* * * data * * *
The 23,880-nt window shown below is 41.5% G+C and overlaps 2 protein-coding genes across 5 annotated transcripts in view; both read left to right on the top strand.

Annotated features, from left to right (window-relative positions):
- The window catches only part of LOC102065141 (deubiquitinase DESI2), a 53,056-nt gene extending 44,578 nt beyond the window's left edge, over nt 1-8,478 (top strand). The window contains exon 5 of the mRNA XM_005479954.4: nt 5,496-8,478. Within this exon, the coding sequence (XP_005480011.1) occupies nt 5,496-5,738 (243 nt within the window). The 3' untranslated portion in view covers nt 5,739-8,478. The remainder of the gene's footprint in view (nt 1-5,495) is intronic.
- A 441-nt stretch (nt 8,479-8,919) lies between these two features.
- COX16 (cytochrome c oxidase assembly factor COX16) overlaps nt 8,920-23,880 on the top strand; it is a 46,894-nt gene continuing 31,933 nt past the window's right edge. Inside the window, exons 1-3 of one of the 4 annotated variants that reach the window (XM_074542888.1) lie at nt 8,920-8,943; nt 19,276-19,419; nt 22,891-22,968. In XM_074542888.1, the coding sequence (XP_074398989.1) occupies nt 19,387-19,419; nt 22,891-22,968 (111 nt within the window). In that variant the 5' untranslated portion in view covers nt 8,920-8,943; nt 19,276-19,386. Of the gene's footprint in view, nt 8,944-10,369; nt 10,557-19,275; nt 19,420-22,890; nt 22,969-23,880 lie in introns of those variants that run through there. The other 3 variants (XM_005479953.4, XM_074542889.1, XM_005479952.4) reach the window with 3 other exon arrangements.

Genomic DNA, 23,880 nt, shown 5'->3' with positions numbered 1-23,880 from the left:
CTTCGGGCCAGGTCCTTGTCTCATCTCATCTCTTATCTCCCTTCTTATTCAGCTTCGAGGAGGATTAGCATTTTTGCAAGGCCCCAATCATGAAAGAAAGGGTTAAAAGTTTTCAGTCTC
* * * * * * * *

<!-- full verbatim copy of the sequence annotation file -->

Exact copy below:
The 23,880-nt window shown below is 41.5% G+C and overlaps 2 protein-coding genes across 5 annotated transcripts in view; both read left to right on the top strand.

Annotated features, from left to right (window-relative positions):
- The window catches only part of LOC102065141 (deubiquitinase DESI2), a 53,056-nt gene extending 44,578 nt beyond the window's left edge, over nt 1-8,478 (top strand). The window contains exon 5 of the mRNA XM_005479954.4: nt 5,496-8,478. Within this exon, the coding sequence (XP_005480011.1) occupies nt 5,496-5,738 (243 nt within the window). The 3' untranslated portion in view covers nt 5,739-8,478. The remainder of the gene's footprint in view (nt 1-5,495) is intronic.
- A 441-nt stretch (nt 8,479-8,919) lies between these two features.
- COX16 (cytochrome c oxidase assembly factor COX16) overlaps nt 8,920-23,880 on the top strand; it is a 46,894-nt gene continuing 31,933 nt past the window's right edge. Inside the window, exons 1-3 of one of the 4 annotated variants that reach the window (XM_074542888.1) lie at nt 8,920-8,943; nt 19,276-19,419; nt 22,891-22,968. In XM_074542888.1, the coding sequence (XP_074398989.1) occupies nt 19,387-19,419; nt 22,891-22,968 (111 nt within the window). In that variant the 5' untranslated portion in view covers nt 8,920-8,943; nt 19,276-19,386. Of the gene's footprint in view, nt 8,944-10,369; nt 10,557-19,275; nt 19,420-22,890; nt 22,969-23,880 lie in introns of those variants that run through there. The other 3 variants (XM_005479953.4, XM_074542889.1, XM_005479952.4) reach the window with 3 other exon arrangements.

Genomic DNA, 23,880 nt, shown 5'->3' with positions numbered 1-23,880 from the left:
CTTCGGGCCAGGTCCTTGTCTCATCTCATCTCTTATCTCCCTTCTTATTCAGCTTCGAGGAGGATTAGCATTTTTGCAAGGCCCCAATCATGAAAGAAAGGGTTAAAAGTTTTCAGTCTC